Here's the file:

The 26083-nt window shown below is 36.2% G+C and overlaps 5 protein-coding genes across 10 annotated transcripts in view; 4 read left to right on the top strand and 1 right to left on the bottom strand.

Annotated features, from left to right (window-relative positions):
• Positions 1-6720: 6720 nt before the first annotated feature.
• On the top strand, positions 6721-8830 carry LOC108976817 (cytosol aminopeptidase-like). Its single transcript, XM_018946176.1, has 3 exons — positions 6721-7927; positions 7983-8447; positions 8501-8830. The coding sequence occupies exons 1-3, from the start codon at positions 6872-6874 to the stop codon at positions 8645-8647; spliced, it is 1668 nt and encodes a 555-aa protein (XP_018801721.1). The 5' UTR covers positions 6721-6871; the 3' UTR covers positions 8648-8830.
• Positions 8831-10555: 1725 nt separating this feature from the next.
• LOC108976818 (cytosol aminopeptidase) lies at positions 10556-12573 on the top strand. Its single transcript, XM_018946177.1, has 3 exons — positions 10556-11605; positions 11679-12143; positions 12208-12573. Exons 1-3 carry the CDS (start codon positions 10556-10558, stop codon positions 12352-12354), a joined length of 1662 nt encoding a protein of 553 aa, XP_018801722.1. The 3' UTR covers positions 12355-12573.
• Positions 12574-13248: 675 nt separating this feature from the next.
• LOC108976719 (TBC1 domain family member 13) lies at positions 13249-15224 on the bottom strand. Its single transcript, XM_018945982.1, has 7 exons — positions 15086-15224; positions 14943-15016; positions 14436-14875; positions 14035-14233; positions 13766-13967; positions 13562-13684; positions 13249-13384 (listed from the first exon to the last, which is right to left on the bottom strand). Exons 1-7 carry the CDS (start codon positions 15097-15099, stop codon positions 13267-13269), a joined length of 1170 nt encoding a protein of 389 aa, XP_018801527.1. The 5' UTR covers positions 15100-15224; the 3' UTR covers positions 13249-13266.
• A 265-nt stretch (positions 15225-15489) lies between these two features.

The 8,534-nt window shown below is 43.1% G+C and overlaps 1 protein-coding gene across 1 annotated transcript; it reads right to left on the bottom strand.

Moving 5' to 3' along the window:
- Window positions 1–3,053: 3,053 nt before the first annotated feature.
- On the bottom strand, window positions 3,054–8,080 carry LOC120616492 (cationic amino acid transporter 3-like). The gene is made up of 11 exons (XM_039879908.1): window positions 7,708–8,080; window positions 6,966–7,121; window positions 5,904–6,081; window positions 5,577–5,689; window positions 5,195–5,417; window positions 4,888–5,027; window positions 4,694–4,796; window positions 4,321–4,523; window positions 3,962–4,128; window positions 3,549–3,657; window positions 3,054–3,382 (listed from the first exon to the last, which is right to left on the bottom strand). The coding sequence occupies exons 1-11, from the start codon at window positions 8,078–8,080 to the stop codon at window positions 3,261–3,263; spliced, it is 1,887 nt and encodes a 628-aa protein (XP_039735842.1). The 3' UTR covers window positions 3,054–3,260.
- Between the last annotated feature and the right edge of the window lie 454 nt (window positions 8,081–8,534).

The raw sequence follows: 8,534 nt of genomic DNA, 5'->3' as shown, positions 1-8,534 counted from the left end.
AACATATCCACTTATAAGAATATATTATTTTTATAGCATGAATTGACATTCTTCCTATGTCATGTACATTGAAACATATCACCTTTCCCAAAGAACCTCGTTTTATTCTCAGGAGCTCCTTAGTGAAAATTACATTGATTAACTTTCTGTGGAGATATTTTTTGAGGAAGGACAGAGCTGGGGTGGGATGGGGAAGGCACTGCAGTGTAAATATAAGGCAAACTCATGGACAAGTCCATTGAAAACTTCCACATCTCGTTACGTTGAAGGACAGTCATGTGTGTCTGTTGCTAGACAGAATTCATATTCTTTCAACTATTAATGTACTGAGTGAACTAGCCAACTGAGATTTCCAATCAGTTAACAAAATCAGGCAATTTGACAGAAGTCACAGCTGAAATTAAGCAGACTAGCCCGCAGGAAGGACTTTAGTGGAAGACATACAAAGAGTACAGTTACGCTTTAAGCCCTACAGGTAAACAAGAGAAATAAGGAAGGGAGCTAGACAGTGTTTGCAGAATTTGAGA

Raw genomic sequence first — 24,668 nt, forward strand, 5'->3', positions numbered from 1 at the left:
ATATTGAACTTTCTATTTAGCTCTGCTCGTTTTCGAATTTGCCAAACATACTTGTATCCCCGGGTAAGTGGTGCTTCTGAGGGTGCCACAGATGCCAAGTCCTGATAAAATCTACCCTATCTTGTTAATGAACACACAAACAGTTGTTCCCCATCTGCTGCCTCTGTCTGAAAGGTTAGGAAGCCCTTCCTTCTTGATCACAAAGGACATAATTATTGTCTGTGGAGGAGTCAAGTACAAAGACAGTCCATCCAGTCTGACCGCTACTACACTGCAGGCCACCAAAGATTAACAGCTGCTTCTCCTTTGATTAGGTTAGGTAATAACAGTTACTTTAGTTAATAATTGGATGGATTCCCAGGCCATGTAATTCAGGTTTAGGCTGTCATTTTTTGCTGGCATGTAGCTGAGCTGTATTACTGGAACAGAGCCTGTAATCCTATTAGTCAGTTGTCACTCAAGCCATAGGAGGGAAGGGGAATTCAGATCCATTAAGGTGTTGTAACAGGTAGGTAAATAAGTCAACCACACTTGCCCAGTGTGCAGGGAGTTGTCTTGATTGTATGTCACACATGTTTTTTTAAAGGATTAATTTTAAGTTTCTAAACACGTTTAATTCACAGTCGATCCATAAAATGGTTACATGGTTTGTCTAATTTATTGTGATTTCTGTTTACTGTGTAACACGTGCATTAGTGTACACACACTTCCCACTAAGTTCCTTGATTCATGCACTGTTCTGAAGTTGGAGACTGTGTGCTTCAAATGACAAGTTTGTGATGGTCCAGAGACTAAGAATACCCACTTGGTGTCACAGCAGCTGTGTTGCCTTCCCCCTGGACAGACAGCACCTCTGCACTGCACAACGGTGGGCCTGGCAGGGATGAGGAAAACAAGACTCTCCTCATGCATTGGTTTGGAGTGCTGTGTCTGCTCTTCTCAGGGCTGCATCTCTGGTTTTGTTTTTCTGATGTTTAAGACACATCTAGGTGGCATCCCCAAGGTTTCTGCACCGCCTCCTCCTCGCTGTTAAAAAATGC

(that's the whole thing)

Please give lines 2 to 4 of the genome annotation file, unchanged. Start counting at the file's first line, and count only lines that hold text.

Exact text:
Annotated features, from left to right (window-relative positions):
• Positions 1-6720: 6720 nt before the first annotated feature.
• On the top strand, positions 6721-8830 carry LOC108976817 (cytosol aminopeptidase-like). Its single transcript, XM_018946176.1, has 3 exons — positions 6721-7927; positions 7983-8447; positions 8501-8830. The coding sequence occupies exons 1-3, from the start codon at positions 6872-6874 to the stop codon at positions 8645-8647; spliced, it is 1668 nt and encodes a 555-aa protein (XP_018801721.1). The 5' UTR covers positions 6721-6871; the 3' UTR covers positions 8648-8830.